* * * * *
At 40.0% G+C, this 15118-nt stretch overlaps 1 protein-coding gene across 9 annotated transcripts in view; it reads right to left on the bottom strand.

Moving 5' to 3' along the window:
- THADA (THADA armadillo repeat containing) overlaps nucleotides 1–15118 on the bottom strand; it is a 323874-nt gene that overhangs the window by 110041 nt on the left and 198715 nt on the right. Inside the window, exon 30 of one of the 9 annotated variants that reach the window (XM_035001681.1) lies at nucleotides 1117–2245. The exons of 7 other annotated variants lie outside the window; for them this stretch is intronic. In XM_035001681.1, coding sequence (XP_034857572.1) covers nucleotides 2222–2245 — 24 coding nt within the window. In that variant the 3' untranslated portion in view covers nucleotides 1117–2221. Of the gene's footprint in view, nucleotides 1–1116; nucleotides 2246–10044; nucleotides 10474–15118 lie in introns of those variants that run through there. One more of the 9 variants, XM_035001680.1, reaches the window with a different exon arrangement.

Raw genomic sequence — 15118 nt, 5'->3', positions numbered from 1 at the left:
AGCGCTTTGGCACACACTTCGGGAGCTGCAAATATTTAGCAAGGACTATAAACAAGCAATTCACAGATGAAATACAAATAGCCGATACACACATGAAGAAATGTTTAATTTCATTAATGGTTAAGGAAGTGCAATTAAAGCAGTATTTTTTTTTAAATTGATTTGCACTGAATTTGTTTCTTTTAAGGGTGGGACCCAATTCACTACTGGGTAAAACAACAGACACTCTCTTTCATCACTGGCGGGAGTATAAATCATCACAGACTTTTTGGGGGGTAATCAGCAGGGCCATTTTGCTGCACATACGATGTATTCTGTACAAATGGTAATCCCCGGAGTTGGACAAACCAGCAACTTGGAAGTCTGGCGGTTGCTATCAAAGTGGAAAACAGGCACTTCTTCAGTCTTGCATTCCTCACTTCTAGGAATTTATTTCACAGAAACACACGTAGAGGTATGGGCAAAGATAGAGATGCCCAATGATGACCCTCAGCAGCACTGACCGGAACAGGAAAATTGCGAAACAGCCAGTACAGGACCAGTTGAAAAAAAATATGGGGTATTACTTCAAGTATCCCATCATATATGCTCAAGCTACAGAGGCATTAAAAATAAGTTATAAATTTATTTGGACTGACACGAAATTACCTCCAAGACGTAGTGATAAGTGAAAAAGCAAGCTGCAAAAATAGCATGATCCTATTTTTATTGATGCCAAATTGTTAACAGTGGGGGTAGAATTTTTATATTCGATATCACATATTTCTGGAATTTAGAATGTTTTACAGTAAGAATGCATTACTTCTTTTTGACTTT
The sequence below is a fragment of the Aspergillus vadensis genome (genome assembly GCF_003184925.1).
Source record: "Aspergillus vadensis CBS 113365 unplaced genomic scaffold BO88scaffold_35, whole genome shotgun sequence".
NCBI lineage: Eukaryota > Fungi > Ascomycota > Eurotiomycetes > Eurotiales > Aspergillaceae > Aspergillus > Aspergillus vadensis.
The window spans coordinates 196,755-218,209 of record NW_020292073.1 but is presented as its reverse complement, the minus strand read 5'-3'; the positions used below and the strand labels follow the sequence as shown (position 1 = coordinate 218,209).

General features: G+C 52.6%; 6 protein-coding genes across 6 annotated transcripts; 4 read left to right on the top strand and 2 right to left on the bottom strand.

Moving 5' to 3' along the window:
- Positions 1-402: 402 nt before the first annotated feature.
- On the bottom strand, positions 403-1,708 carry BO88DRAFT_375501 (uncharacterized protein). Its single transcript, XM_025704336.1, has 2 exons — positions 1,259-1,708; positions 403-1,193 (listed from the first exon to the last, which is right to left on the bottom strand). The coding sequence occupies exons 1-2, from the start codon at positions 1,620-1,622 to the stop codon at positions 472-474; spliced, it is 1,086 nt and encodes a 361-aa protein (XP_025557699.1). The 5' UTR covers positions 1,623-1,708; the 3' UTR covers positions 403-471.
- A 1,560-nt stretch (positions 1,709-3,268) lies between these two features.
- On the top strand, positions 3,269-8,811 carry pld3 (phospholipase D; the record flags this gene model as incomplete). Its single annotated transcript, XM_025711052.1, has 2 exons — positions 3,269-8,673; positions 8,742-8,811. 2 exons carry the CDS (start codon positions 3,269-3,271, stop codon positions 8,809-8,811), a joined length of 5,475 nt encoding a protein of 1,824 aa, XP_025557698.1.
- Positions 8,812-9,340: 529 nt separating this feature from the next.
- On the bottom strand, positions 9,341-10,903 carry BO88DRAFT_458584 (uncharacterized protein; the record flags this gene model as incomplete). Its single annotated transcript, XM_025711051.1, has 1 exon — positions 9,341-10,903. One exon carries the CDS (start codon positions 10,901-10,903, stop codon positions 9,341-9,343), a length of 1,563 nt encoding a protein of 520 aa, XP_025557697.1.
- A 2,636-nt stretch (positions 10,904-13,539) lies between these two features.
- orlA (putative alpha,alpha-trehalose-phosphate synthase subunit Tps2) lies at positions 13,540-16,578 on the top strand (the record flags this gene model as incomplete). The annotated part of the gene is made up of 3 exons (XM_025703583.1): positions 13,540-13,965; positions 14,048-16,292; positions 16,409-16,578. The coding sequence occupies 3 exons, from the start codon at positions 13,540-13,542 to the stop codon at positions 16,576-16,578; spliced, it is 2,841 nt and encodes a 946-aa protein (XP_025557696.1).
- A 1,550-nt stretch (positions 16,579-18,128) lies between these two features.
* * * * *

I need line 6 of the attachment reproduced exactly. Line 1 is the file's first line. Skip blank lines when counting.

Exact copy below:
The sequence below is a fragment of the Aspergillus vadensis genome (genome assembly GCF_003184925.1).